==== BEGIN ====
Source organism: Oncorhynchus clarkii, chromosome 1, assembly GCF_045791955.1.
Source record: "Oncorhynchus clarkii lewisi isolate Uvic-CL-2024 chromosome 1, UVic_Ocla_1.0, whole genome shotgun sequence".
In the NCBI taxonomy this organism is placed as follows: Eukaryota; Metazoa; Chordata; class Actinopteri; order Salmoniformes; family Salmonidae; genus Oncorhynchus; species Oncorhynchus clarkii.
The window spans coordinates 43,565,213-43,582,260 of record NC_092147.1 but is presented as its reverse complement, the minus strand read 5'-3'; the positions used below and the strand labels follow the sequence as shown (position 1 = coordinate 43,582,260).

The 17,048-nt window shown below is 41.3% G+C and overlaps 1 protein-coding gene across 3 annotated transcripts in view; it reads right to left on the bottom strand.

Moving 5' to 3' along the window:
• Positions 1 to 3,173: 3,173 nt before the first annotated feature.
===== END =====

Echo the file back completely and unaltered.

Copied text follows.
Source organism: Oncorhynchus clarkii, chromosome 1, assembly GCF_045791955.1.
Source record: "Oncorhynchus clarkii lewisi isolate Uvic-CL-2024 chromosome 1, UVic_Ocla_1.0, whole genome shotgun sequence".
In the NCBI taxonomy this organism is placed as follows: Eukaryota; Metazoa; Chordata; class Actinopteri; order Salmoniformes; family Salmonidae; genus Oncorhynchus; species Oncorhynchus clarkii.
The window spans coordinates 43,565,213-43,582,260 of record NC_092147.1 but is presented as its reverse complement, the minus strand read 5'-3'; the positions used below and the strand labels follow the sequence as shown (position 1 = coordinate 43,582,260).

The 17,048-nt window shown below is 41.3% G+C and overlaps 1 protein-coding gene across 3 annotated transcripts in view; it reads right to left on the bottom strand.

Moving 5' to 3' along the window:
• Positions 1 to 3,173: 3,173 nt before the first annotated feature.